to Nature home page
home
search






Nature6 March 2003

 nature highlights

Spatial perception: Making a scene

The way the brain constructs a mental motion picture from the sequence of stills provided by the visual system is a central concern in the cognitive sciences. When gathering information, our eyes make saccades, or rapid intermittent movements, fixing on different features in the visual field. Niemeier et al. have produced a new model of the 'transsaccadic integration' process by which the brain constructs a representation of the world after each eye movement. On this model, the brain makes a series of computations based on the reliability of different types of sensory information, putting together a coherent picture from the pieces of a virtual jigsaw puzzle. Observed distortions of spatial perception can be explained by the nature of the optimal inference process.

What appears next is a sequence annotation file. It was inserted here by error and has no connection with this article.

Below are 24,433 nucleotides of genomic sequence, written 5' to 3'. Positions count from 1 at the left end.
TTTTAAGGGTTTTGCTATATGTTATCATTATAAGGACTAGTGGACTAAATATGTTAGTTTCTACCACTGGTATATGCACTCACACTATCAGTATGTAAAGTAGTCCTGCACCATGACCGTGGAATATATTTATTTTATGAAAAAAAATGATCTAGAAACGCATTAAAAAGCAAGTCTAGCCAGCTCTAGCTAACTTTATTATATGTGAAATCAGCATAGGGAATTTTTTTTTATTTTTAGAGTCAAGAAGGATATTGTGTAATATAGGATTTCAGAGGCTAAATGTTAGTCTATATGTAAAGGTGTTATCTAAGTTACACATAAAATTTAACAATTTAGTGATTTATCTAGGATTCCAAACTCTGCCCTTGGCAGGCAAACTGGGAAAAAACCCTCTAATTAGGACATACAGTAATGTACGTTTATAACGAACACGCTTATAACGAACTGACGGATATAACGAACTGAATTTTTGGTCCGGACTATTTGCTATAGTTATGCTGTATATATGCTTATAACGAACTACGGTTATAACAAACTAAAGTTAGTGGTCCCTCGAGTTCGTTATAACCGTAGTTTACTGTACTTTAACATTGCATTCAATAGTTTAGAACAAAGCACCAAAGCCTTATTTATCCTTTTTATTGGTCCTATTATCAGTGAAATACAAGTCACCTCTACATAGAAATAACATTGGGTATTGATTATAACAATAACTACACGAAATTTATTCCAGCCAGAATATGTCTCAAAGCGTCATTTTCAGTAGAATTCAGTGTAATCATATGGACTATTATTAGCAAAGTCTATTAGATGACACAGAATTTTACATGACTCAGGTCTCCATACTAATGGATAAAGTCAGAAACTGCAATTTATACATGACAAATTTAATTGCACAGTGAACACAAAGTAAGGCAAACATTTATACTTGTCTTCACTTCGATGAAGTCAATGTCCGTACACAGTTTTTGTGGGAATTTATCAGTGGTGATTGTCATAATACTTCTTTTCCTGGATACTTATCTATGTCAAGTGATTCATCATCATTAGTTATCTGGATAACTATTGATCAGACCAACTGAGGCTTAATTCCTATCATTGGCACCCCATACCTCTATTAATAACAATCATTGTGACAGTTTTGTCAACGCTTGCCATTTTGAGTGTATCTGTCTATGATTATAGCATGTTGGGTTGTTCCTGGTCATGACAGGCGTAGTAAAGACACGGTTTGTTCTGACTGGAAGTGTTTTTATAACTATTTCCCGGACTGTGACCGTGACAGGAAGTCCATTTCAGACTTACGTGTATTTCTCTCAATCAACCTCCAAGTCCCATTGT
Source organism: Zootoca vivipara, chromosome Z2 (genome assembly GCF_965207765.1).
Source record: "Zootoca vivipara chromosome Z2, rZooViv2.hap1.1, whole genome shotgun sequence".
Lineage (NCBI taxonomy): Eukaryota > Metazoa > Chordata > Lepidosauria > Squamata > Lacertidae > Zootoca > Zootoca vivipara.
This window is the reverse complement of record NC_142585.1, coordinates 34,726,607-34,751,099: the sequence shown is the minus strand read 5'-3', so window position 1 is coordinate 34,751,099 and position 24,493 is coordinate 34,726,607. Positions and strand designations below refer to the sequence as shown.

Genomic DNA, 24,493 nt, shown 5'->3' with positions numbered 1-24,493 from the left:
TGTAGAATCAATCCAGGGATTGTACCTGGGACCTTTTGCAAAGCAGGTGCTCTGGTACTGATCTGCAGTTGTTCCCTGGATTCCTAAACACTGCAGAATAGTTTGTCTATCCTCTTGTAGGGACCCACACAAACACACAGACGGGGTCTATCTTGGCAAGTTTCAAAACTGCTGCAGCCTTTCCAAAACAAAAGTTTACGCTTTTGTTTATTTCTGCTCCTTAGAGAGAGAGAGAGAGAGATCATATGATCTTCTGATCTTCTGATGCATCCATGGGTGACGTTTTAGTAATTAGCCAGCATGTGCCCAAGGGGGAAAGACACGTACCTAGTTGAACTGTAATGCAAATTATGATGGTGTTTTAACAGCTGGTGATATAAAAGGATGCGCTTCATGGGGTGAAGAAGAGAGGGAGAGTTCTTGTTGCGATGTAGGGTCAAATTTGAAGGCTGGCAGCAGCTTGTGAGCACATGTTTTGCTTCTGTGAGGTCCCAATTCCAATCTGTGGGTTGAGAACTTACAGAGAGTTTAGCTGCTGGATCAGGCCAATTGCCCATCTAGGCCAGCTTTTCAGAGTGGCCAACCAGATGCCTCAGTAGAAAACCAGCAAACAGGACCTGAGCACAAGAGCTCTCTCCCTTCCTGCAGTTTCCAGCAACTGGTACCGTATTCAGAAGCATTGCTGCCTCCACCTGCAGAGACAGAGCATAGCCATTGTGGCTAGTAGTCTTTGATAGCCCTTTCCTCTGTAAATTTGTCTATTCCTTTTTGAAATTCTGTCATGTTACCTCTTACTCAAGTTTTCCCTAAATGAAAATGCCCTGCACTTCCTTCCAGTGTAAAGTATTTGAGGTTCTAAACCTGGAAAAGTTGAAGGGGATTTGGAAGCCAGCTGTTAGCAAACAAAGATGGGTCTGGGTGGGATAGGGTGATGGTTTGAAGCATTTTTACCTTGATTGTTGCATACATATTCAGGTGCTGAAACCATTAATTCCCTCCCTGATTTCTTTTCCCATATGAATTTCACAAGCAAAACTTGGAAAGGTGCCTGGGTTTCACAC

letters to nature
Optimal transsaccadic integration explains distorted spatial perception
MATTHIAS NIEMEIER , J. DOUGLAS CRAWFORD & DOUGLAS B. TWEED
Nature 422, 76–80 (2003); doi:10.1038/nature01439
| First Paragraph | Full Text (HTML / PDF) |

6 March 2003 table of contents

  
  © 2003 Nature Publishing Group